The debate about the relationship between the memory of the Holocaust and the memory of colonialism is characterized by the competition between victims – and it is too irreconcilable.
Michael Rothberg’s book “Multidirectional Memory. Holocaust remembrance in the age of decolonization ”, it seems, has reignited the so-called“ Mbembe debate ”. Or rather, it has steered the debate, which was largely a series of irreconcilable positions, further in the direction of irreconcilability.
After Achille Mbembe was placed at the center of a polemical debate about his – alleged or actual – anti-Semitism last year, the front lines now run along Rothberg’s theses on the need for a related culture of remembrance of Holocaust and colonialism in the post-colonial age.
At the center of the discussion is again the question to what extent the comparison (not: equation) of anti-Semitism and Holocaust with forms of racism and colonialism relativizes the singularity of the former. Rothberg’s well-meaning but by no means uncritical analysis of anti-colonial, anti-racist intellectuals such as Frantz Fanon, Aimé Césaire or W. E. B. Du Bois and their position on the annihilation of European Jews appear to some to be a banalization of the Shoah, especially in the German memory discourse.
Let’s leave aside whether Michael Rothberg of all people, the Jewish-American professor of Holocaust studies, can be accused of trivializing anti-Semitism. It is noteworthy that surprisingly few historians have spoken out in these bitter struggles for the interpretative sovereignty of German, European and global history. Andreas Eckert, Professor of African History in Berlin, was an exception.
A “second historians’ dispute”
Why is that? The spheres of the culture of remembrance and the science of history move, despite their common reference to the past, in two different discourse spaces. Rothberg is a good example of this. Although he uses historical examples to support his thesis of the necessity of dialogical recollection, he regularly emphasizes that he no A historian, but a “historically informed literary scholar”.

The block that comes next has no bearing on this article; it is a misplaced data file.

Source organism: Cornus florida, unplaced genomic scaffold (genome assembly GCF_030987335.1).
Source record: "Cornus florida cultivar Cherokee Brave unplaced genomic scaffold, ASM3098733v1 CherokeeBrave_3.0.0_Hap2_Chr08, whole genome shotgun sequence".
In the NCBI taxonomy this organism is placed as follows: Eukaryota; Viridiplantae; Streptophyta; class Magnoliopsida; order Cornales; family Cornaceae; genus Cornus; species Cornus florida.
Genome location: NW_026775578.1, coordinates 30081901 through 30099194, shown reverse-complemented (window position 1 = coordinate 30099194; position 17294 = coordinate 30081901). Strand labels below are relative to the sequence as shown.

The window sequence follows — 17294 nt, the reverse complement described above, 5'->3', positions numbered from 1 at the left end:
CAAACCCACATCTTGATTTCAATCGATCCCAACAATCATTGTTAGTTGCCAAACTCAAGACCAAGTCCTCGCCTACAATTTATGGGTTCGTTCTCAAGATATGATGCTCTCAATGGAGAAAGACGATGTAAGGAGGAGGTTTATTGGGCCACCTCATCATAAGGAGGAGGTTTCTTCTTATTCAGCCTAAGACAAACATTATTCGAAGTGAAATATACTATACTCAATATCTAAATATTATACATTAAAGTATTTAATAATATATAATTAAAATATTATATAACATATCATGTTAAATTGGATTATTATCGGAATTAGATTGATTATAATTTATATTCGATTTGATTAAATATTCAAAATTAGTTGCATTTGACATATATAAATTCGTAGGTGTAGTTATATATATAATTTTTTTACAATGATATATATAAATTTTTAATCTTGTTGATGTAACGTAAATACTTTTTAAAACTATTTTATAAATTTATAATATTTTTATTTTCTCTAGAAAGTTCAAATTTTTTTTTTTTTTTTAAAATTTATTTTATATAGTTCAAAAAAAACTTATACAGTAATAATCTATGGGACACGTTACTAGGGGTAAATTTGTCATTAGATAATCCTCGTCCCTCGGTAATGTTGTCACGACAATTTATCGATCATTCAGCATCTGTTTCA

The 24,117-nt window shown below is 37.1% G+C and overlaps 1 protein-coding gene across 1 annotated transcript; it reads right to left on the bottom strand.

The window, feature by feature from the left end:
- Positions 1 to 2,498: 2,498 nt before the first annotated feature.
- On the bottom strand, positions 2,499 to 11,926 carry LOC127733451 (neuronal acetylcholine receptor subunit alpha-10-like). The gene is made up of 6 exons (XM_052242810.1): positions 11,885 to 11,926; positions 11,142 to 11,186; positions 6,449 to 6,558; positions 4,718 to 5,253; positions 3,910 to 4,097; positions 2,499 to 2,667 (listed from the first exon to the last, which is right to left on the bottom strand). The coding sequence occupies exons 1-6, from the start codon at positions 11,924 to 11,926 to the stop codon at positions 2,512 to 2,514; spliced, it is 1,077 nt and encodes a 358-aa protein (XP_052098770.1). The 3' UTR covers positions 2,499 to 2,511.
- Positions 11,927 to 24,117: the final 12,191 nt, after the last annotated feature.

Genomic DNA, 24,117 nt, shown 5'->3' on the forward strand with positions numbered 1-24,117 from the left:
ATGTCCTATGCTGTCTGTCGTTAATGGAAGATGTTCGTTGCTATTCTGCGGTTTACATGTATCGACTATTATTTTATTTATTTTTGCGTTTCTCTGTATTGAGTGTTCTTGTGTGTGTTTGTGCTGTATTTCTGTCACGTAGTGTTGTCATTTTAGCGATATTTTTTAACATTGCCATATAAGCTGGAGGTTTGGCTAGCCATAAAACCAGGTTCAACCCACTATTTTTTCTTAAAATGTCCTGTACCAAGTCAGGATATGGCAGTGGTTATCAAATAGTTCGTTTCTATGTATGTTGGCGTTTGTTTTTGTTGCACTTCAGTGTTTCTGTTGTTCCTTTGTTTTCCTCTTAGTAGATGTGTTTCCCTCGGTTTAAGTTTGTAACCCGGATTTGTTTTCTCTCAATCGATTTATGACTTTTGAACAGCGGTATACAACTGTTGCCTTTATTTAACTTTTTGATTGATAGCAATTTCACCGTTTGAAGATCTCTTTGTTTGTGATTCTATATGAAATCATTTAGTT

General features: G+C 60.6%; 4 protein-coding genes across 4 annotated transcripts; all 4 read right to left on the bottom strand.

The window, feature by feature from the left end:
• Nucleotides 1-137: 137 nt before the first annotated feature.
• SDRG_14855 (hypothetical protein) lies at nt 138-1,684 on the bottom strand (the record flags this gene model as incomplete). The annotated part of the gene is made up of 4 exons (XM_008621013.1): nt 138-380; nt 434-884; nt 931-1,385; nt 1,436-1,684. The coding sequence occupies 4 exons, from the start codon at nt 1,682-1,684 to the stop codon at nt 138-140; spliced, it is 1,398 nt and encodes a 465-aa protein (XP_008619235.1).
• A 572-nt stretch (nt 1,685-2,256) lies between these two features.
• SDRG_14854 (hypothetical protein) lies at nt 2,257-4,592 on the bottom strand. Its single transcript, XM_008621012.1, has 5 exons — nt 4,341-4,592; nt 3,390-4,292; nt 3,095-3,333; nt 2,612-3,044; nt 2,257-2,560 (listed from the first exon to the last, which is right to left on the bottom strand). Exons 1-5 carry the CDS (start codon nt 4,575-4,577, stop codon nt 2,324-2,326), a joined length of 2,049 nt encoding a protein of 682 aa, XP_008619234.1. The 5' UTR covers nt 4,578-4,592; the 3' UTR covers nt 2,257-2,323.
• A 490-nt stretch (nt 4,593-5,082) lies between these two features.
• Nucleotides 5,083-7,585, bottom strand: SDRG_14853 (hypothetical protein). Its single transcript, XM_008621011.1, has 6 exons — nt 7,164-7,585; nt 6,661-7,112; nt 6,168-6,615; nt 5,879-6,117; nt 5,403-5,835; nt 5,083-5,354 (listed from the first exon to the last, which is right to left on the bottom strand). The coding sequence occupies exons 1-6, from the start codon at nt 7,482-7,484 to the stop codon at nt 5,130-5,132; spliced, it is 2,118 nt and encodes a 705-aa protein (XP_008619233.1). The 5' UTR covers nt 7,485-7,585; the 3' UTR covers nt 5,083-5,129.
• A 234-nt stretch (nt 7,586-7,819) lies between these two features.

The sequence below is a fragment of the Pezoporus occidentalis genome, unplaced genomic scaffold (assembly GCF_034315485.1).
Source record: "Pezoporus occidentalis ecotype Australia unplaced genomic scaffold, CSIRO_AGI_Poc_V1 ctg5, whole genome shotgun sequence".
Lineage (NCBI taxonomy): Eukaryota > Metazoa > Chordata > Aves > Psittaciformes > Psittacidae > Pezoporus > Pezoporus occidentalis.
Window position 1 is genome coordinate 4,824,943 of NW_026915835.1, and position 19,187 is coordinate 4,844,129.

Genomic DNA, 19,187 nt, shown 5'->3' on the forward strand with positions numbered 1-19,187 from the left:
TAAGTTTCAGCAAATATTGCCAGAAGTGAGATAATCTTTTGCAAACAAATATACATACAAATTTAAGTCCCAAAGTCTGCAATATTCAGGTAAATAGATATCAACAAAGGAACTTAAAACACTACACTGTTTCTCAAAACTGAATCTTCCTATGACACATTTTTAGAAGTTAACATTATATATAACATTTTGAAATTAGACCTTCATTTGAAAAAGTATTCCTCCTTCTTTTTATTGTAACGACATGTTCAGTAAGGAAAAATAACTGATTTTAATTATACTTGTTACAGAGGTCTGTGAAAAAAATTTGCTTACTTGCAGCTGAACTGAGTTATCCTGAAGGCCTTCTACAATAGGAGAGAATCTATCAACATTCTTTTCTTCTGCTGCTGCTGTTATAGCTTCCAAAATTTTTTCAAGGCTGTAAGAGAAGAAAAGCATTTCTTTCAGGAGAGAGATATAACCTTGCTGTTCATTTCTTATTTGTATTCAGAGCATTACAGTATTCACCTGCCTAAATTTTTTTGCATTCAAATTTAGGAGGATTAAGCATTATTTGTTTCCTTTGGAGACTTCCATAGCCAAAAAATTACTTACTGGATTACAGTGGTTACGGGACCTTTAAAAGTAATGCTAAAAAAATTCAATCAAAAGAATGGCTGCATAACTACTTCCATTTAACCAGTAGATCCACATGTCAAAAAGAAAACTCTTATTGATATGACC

One could therefore object that this debate is by no means a “second historians’ dispute” – as Eckert correctly observed, there are hardly any historians to be heard in public among the now diverse voices.
Research into the differences and entanglements between colonialism and National Socialism and the ideologies on which they are based has been part of historical practice for some time. A good and sober example of this is the study on similarities and differences in the colonial racist or anti-Semitic charge of central topoi such as “work” by Felix Axster.
Beyond the competition for victims
So can the historicizing view of the current irreconcilability with regard to the stimulus words “singularity”, “victim competition”, “relativization” and “equation” counter? That depends entirely on the willingness of the non-academic, but historically interested audience to grapple with the ambivalences of history, its entanglements and confusing contradictions. without to fall into the ultimately sterile debate about historical and current victim competitions in history and memory.
With regard to the resistance against (colonial) racism and anti-Semitism, we can historically refer to numerous examples of entanglements. The solidarity of Jewish Americans with the civil rights movement around Martin Luther King in the 1960s is famous. At the forefront was Rabbi Abraham Joshua Heschel, who fled Berlin in 1939.
Another, little-known example from my own research: In the 1930s, London-based black activists and intellectuals from the former British colonies, such as Jomo Kenyatta, who later became the first President of Kenya, often referred to the persecution of Jews in Nazi Germany. On the one hand, they wanted to draw attention to the conditions in the British colonies, on the other hand, to show solidarity with the disenfranchised Jews.
More ambivalence, please
Incidentally, this solidarity was reciprocated by the London Jewish population at demonstrations by black, anti-colonial organizations against British colonial policy in the 1930s.
In view of the current irreconcilability of debates on politics of memory, these examples may come as a surprise at first glance. But why actually? Does the ambivalent historical reality not dictate that we also talk about continuities in the context of the politics of memory and At least worry about breaks in Holocaust, anti-Semitism, colonialism and racism, listen to the (sometimes better, sometimes worse) arguments for a stronger entanglement without insisting on the absoluteness of your own position?
In any case, the current debates on remembrance could use a little more doubt on all sides, a little more reflection on their own genesis and basic assumptions, without directly devaluing a specific group of victims in their specific historical experience.
Michael Rothberg summed it up – banally, but still aptly for the current debate: “It is possible to remember more than one thing.” Given the diverse society in which we live, this is necessary.